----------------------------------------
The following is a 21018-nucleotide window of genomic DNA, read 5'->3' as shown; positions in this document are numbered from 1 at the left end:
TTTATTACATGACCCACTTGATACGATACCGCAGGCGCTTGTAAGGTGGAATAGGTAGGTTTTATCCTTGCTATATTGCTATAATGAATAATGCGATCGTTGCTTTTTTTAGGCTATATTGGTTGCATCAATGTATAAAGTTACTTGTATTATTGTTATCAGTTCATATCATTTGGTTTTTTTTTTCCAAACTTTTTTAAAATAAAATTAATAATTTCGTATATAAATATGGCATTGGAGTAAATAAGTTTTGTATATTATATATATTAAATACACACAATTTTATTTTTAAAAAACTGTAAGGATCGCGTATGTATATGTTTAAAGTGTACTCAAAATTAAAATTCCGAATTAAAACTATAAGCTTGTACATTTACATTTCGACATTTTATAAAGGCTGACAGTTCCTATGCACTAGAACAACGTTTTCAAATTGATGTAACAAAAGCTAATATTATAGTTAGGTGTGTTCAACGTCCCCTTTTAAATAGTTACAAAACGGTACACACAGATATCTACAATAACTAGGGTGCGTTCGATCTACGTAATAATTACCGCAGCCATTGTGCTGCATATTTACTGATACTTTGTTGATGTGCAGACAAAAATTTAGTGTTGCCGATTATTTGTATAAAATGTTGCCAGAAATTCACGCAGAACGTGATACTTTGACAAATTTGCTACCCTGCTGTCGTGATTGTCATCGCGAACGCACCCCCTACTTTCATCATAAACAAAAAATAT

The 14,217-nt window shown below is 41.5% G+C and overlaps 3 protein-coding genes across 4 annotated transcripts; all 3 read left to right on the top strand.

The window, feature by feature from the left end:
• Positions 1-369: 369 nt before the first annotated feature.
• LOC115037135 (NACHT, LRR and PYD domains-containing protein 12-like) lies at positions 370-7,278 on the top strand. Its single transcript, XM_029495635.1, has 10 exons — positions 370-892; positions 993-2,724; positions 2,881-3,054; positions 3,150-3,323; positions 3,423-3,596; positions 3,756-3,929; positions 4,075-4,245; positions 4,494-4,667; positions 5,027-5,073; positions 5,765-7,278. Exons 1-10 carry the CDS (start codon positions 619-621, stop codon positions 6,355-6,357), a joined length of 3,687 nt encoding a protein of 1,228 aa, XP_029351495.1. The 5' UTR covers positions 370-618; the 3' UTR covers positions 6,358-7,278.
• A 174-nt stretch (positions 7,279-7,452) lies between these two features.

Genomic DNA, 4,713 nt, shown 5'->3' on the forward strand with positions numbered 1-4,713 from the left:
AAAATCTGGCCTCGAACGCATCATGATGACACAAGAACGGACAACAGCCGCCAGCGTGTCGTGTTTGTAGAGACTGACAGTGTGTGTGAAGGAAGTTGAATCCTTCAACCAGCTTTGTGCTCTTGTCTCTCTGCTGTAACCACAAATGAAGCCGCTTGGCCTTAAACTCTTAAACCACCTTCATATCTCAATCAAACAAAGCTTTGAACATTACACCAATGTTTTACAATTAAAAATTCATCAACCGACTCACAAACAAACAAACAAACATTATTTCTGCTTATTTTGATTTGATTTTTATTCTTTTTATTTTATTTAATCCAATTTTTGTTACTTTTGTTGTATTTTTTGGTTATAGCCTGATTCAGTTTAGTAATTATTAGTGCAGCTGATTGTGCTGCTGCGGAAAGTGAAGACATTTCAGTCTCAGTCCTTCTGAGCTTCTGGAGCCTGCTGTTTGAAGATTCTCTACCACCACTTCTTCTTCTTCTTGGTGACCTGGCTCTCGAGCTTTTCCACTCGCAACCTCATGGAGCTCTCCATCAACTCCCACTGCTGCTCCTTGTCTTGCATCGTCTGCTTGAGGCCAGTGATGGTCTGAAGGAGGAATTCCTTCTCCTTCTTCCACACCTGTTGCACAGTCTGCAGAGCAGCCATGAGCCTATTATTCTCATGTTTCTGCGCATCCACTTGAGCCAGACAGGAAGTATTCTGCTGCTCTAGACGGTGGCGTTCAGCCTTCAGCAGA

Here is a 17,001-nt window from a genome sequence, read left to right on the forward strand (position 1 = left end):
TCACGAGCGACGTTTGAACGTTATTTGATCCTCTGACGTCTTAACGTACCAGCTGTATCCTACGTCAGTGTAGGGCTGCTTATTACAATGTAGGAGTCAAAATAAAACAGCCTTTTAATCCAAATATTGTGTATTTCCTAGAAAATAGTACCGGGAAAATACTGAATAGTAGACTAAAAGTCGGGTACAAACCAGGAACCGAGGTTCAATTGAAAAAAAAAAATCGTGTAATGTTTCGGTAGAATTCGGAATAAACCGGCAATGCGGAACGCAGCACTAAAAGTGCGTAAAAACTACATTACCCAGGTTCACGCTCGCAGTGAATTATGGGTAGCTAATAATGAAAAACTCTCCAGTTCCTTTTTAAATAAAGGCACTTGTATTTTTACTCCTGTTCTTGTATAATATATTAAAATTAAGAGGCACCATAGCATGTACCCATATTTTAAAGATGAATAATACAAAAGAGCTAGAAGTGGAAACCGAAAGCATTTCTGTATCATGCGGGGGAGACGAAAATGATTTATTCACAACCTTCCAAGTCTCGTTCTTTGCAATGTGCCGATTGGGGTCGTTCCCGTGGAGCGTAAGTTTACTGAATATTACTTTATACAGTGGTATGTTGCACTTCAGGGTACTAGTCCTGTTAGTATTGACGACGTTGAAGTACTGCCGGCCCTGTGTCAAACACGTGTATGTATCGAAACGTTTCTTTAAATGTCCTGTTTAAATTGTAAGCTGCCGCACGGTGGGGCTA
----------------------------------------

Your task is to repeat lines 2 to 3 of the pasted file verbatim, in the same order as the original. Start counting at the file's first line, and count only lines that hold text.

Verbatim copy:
TTTATTACATGACCCACTTGATACGATACCGCAGGCGCTTGTAAGGTGGAATAGGTAGGTTTTATCCTTGCTATATTGCTATAATGAATAATGCGATCGTTGCTTTTTTTAGGCTATATTGGTTGCATCAATGTATAAAGTTACTTGTATTATTGTTATCAGTTCATATCATTTGGTTTTTTTTTTCCAAACTTTTTTAAAATAAAATTAATAATTTCGTATATAAATATGGCATTGGAGTAAATAAGTTTTGTATATTATATATATTAAATACACACAATTTTATTTTTAAAAAACTGTAAGGATCGCGTATGTATATGTTTAAAGTGTACTCAAAATTAAAATTCCGAATTAAAACTATAAGCTTGTACATTTACATTTCGACATTTTATAAAGGCTGACAGTTCCTATGCACTAGAACAACGTTTTCAAATTGATGTAACAAAAGCTAATATTATAGTTAGGTGTGTTCAACGTCCCCTTTTAAATAGTTACAAAACGGTACACACAGATATCTACAATAACTAGGGTGCGTTCGATCTACGTAATAATTACCGCAGCCATTGTGCTGCATATTTACTGATACTTTGTTGATGTGCAGACAAAAATTTAGTGTTGCCGATTATTTGTATAAAATGTTGCCAGAAATTCACGCAGAACGTGATACTTTGACAAATTTGCTACCCTGCTGTCGTGATTGTCATCGCGAACGCACCCCCTACTTTCATCATAAACAAAAAATAT

The 14,217-nt window shown below is 41.5% G+C and overlaps 3 protein-coding genes across 4 annotated transcripts; all 3 read left to right on the top strand.